I was referring to your great grandfather with court suggestion. I doubt there is a Federal District Court in Salem. It probably would be in Boston. They should have some paperwork on him if he was anywhere in Mass. If he served during WWI, he would gain citizenship through the military and this would be in Washington Federal Court. This was the easiest way to get naturalized. Your great grandmother would not have applied for citizenship until after sufferage, and only then if she wanted to vote, OR after the 1940's if she applied for Social Security.
If the church in Salem burned, there might be copies in the cathedral for the archdioceses.
If you don't know where your grandfather was baptized, check the church where he was married. The wedding church would have to write to the baptismal church to confirm the baptism. And again, your grandfather's baptismal records should have the parent's place of birth. With this info, you can check the LDS (Church of Latter Day Saints) microfilms of the Polish church for your great grandparents baptisms and marriage. Considering the time frame and depending on where in Poland this took place, you probably do not need Polish as the records were probably recorded in Latin, German or Cyrillic. If they were in the German partition, there would be at least 4 copies, two at the church (one in German and one in Polish, one at the local government office and one in Berlin. If they were in the Russian partition, these are the toughest because it's in Cyrillic and even modern Russians don't read Cyrillic. In the Austrian partition, the records could be in either Latin or Polish.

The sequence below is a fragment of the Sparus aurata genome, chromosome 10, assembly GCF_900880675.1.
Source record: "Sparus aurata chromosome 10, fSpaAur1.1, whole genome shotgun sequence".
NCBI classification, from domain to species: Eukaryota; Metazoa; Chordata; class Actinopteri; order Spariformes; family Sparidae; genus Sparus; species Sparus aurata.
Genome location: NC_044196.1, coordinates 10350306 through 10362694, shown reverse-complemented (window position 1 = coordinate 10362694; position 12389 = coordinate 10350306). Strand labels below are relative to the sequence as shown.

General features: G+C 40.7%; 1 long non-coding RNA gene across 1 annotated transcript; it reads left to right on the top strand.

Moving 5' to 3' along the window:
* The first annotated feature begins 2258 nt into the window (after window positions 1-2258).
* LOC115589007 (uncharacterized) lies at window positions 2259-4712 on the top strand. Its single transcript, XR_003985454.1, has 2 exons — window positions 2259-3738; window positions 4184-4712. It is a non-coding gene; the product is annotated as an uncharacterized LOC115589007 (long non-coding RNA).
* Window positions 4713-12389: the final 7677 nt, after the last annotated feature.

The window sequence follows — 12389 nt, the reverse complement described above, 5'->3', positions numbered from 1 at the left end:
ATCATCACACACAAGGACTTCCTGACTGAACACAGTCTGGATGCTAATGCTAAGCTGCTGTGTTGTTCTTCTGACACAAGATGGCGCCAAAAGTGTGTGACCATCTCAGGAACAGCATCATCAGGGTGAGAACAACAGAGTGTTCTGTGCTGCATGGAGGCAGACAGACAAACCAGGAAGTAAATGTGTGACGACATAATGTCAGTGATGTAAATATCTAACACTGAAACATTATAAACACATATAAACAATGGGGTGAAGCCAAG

You mentioned they were separated. After the end of WWI, some Poles went back, so you might also check to see if a Passport was issued to him. His occupation might also give some indication of what happened to him. If he was a fisherman, he could be lost at sea. If he worked on the railroads and died, they just buried those workers along the tracks. If he was in the Penn. coal mines, getting records can be tough because you need the exact spelling of the name he used to get anything, and many poles used a variety of name spellings.